In my first post in this sequence I ask, Why Spirituality? On this Cornerstone page I ask the same question. The marketplace in any community is a place where people pursue their interests, sharing with and learning from each other. Spirituality and religion are one part of that.
Some might object that I diminish spiritulity by placing it alongside commercial transactions and all the other activities that take place in a thriving marketplace, Perhaps I do but the first post suggests spirituality is essentially paying attention and in that sense it is fundamental to all we do.
As such it should not be confused with religion, which also has a role in the marketplace. Religion is applied spirituality, it is a formal sharing of the spiritual experience, where people can join together. It is about awareness formed by doctrine of one type or another.
My Spiritual Roots
I begin as any thelogian should by declaring My Spiritual Roots. I believe if you are serious about religion, you have to commit to something. I explain in this post what I am committed to and what that committment entails. It should never be unquestioning acceptance of the party line. All religions are there to be wrestled with by their insiders. Outsiders can never know enough to form a cogent argument and anyway they're not playing the game!
Because truth is found through conversation and to take part in a conversation, you need something to talk about. Even though you may spend 90% of the time listening (if you're any good at conversation you will), you still need something to contribute. Your contribution is not some party-line mindlessly trotted out at every opportunity. It is the result of allowing the other view to challenge yours. In a good conversation, all views are challenged to dig deeper into their own traditions.
Perhaps Christian Perfection is the worse post title I've ever chosen as it shows no linkage with the over-riding theme of this blog. This post reinforces the last by showing how Methodism encourages a lifetime of exploration, of deepening understanding through encounter with other points of view. Genuine faith always digs deeper into its own tradition and never insists on some point of doctrine. John Wesley put it well when he said he knows as a human being he is in error but he can never be certain of which points he is in error. Everyone can know they must be in error over some points and be prepared to discover their errors through conversation.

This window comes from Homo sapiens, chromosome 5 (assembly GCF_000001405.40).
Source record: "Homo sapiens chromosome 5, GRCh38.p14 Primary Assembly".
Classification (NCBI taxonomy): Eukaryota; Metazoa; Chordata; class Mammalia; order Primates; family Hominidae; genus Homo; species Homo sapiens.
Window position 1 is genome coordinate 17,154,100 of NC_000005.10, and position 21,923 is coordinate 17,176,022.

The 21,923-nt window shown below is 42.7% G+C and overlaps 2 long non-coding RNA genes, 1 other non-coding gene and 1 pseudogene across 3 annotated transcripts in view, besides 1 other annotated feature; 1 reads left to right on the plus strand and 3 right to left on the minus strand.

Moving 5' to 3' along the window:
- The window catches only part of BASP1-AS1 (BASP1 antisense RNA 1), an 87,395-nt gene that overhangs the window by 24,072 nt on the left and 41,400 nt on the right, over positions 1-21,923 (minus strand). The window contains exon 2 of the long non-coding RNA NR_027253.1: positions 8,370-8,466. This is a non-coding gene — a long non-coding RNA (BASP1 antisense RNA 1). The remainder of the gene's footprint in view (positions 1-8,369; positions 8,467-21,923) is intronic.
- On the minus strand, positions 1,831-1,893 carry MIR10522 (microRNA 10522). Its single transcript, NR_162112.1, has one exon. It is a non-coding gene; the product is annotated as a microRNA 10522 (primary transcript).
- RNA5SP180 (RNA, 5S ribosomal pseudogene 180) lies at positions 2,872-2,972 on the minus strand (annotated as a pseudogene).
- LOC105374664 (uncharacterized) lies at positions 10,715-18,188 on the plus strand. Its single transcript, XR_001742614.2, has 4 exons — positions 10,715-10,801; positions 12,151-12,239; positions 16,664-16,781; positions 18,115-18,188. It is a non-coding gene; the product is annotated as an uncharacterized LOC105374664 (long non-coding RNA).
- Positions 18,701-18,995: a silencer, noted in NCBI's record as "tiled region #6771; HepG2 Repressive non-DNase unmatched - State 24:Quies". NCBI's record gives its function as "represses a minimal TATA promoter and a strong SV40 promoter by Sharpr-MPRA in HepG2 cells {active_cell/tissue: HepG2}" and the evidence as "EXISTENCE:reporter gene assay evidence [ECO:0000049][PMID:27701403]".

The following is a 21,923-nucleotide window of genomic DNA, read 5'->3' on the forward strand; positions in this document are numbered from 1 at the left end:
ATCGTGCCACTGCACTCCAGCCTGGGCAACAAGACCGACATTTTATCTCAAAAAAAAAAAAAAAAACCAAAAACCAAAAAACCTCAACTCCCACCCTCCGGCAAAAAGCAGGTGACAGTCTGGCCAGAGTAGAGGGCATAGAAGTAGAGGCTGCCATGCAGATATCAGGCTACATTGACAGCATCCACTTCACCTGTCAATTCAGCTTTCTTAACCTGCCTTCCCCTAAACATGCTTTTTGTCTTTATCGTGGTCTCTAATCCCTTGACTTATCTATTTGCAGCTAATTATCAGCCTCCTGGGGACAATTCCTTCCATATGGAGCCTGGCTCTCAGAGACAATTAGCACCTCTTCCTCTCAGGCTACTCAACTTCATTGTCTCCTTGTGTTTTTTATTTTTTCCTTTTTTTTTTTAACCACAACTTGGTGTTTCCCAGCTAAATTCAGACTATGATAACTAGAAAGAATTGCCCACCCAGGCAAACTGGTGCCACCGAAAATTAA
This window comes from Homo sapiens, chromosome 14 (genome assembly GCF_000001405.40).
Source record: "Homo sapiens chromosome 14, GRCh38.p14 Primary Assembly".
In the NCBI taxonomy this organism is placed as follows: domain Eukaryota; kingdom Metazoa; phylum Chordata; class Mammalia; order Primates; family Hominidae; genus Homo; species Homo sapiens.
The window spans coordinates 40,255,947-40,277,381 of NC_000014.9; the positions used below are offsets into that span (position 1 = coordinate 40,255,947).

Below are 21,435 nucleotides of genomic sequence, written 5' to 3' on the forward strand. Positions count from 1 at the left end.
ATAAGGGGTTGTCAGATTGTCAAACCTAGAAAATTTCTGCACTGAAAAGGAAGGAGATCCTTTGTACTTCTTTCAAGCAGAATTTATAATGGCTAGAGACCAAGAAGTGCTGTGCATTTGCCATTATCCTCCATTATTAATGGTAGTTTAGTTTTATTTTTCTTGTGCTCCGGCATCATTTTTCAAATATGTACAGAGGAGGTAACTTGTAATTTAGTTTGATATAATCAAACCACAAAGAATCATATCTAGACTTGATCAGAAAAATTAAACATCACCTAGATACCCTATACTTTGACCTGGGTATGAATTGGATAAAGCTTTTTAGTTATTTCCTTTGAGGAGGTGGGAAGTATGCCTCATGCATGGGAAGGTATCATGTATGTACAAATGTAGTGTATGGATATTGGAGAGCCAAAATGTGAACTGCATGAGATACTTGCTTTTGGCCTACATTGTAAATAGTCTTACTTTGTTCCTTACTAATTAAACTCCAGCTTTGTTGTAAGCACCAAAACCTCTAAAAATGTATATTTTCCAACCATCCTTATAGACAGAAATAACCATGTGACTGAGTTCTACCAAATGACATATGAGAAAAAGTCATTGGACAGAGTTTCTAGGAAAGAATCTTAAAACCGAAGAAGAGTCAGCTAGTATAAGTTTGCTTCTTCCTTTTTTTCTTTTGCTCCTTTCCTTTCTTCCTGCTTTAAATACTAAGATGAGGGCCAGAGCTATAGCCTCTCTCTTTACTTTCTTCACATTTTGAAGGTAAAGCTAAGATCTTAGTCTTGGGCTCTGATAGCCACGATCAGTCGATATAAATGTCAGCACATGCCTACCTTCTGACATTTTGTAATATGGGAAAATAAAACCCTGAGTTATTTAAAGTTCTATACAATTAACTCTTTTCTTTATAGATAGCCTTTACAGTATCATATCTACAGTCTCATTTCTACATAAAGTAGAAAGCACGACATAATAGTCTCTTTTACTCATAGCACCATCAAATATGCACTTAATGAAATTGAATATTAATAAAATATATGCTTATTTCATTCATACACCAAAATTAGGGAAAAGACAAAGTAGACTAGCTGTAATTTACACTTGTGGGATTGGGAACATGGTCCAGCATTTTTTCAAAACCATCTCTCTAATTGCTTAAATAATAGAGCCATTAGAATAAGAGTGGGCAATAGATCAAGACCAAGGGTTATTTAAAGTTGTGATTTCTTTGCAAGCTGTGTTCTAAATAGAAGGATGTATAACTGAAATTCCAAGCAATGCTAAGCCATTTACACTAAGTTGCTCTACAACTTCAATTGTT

This brings us to the topic of Incarnation and Community Development. This is a good example of where a doctrine can lead to numerous practical interpretations. To what extent must a development worker be present in the community where they work? Do you need to live there to be effective?
And so is incarnation online possible in any meaningful sense? Whilst we may be disadvantaged online by having no access to direct experience of a particular neighbourhood, the big advantage is that it opens up the possibility of meaningful communication between distant neighbourhoods. We should never forget the Internet is a machine and as such it can help us but still has its limitations.
And this leads to Prayer in the Marketplace. In this post I look at this in various ways including the street preacher and the presence of places of worship, both legitimate activities in the marketplace. But prayer in the marketplace to be meaningful is something else entirely.
And so at the end of this first section, a post about Spirituality in the Radical Agora. The point of using the Greek word Agora is to distinguish it from marketplace perceived as solely about financial transactions. The radical Agora takes us back to the roots of the marketplace as community.
This section could as easily feature in the Community Development cornerstone page. I've included it here because I believe community assets are a spiritual exercise. We usually think of assets as building or finance but the real challenge is to identify the assets in a neighbourhood outside of the usual sources of information. This means to find the assets you need to know a neighbourhood, talk with its residents and work out together exactly what assets it has. This is a spiritual exercise.
The introductory post, What are Community Assets?, explores the nature of assets and the possibility some of the things we are think of as assets are in fact liabilities. The post goes on to review Asset-Based Community Development's six categories of community assets. These are explored in detail in the next six posts.